And in an article in 20 Something Finance, G.E. Miller investigated the cost of bottled versus tap water for himself. He found that he could fill 4,787 20-ounce bottles with tap water for only $2.10! So if he paid $1 for a bottled water, he'd be paying 2,279 times the cost of tap.

2. Bottled water could potentially be of lower quality than tap water.

Keep ReadingShow less
Canva, @melissamesser/TikTok

Postpartum can be a challenging time. Extra support goes a long way

Bringing a baby into the world can be a dream come true for many women. But that bliss is quickly compromised by the physical and emotional toll caused by the postpartum phase.

During this time, when hormones are raging and focus is compromised and energy is practically nonexistent—all while trying to recover from extreme physical transformations and keeping a newborn alive—having partner support is more important than ever.

That’s what makes one woman’s detailed list of things husbands (or just the partner who didn’t not deliver the baby, really) can do to help support mom moms through postpartum such an important read.

Keep ReadingShow less
Science

A 6-year-old asks ​Neil DeGrasse Tyson an adorable question. He gives her an awesome answer.

"The most beautiful thing we can experience is the mysterious. It is the source of all true art and science." — Albert Einstein

Neil DeGrasse Tyson at College of the Holy Cross in Worcester, MA.

I recently spent some time with Dr. Neil deGrasse Tyson. He's known not only for breaking down stereotypes about what kinds of people go into science, but he has actively stood up and spoken against those who would close its doors, especially to young women.

So when Neil was asked this question by a little girl during a public speech, he gave one of the best answers I've ever heard. It may drive some parents crazy, but it also might just help change the world.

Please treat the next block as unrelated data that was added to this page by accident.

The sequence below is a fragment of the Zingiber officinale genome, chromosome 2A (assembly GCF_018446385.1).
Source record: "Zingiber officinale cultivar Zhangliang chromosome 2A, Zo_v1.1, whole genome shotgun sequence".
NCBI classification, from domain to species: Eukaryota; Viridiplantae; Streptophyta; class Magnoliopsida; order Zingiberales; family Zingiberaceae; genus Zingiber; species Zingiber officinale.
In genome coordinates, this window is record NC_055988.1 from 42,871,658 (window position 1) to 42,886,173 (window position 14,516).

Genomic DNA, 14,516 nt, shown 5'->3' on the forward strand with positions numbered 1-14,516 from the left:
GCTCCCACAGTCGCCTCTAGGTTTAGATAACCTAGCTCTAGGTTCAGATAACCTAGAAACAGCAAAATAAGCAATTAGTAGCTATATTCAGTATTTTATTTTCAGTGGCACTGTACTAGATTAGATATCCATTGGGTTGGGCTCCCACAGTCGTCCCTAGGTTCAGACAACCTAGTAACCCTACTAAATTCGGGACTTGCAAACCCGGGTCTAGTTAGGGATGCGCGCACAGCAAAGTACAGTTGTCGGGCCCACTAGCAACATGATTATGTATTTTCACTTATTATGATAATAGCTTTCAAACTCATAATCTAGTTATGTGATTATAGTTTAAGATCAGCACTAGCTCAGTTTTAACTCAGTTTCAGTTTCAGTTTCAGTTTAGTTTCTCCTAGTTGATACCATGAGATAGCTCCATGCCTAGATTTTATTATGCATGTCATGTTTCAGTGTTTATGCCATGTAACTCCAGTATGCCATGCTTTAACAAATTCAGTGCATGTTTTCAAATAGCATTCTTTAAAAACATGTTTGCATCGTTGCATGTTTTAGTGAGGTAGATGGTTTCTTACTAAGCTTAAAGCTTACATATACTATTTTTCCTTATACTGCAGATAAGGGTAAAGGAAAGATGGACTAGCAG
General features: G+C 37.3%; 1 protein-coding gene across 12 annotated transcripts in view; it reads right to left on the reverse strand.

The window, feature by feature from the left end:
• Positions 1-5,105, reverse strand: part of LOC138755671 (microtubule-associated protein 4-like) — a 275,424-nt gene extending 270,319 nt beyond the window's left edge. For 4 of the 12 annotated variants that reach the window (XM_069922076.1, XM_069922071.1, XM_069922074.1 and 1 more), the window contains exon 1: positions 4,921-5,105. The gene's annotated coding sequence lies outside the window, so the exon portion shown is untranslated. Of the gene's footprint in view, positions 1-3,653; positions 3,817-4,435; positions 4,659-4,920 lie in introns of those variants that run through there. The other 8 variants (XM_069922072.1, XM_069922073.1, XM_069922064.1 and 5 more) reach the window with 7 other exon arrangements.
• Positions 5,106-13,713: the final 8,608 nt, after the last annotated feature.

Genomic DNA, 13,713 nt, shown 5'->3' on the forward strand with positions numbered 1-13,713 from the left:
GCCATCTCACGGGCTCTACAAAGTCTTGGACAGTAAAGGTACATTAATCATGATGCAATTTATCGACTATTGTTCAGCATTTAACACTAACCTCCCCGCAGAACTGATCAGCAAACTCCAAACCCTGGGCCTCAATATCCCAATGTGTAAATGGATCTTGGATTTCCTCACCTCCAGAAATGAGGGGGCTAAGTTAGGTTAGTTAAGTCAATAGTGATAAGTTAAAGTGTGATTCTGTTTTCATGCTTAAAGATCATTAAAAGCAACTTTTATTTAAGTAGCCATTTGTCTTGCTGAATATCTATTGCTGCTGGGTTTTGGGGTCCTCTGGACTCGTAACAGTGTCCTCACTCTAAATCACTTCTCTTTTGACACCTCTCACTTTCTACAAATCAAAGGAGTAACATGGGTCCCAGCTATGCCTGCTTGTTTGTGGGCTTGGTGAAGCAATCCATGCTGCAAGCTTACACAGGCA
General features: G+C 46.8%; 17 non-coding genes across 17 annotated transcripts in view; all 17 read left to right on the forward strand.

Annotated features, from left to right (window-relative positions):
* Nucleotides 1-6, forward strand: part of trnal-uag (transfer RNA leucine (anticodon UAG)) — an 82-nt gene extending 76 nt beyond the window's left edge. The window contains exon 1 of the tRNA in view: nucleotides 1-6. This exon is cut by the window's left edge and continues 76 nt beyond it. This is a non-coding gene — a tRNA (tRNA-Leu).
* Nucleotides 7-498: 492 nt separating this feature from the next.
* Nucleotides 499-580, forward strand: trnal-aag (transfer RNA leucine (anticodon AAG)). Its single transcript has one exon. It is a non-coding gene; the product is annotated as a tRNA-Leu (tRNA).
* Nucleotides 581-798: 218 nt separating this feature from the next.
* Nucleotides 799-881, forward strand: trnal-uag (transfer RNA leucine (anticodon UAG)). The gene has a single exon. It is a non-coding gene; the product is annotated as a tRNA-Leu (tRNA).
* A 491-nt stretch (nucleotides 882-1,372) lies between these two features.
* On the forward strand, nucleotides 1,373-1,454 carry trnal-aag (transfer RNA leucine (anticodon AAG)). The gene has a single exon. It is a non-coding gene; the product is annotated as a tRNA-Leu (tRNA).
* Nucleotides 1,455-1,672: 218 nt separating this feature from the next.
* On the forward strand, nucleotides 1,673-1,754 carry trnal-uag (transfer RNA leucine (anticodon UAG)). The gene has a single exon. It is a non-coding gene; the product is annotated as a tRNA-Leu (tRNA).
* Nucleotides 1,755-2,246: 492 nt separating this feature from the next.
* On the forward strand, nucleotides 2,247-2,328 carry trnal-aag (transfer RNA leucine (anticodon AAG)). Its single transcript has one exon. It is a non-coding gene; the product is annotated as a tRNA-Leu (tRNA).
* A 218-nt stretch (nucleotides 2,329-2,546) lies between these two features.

Keep ReadingShow less

Arjun Mahadevan's life pro tip Twitter thread

Arjun Mahadevan gave the world a gift when he crowdsourced the best “life pro tips” from nearly 22 million people. He shared the top 20 in a Twitter thread that’s got over 619,000 views. Mahadevan sourced the tips from the Life Pro Tips subforum on Reddit, which has been running since 2010.

Mahadevan is the CEO of doolaHQ which he calls the “business-in-a-box” for LLCs.

Mahadevan labeled his advice “20 life tips you wish you knew when you were 20,” but they are helpful for everyone regardless of age. They’re useful for anyone who is in a relationship, has a job or wants to stay sane in an aggravating world.

Keep ReadingShow less
@jac.rsoe8/TikTok

Some dads just get it.

There’s no shortage of stories out there showing how emotionally distant or out of touch some baby boomers can be. Younger generations are so fed up with it that they have their own catchphrase of frustration, for crying out loud.

The disconnect becomes especially visible in parenting styles. Boomers, who grew up with starkly different views on empathy, trauma and seeking help, have a reputation for being less than ideal support systems for their children when it comes to emotional issues.

But even if they often have a different way of showing it, boomer parents do have love for their children, and many try their best to be a source of comfort in some way when their kid suffers.

Occupational therapist Jacqueline (@jac.rose8) recently shared a lovely example of this by posting a video of her boomer dad helping her through a divorce in the best way he knew how.

Turns out, it was the perfect thing.

Keep ReadingShow less

A teacher collcts "rent" from ger 3rd-grade students.

Financial literacy is one of the most essential life skills determining someone’s future success and mental and physical well-being. However, only 17% of American students must pass just one semester of a financial literacy-based class to graduate.

This development flies in the face of public opinion on the topic. A recent poll found that 88% of Americans wish they had been taught financial literacy in school. The same number said their state should require either a semester or year-long personal finance course for graduation.

A teacher in Charlotte, North Carolina, has taken that problem to heart and is giving her 3rd-grade class rigorous, hands-on lessons on the importance of personal finance.

Keep ReadingShow less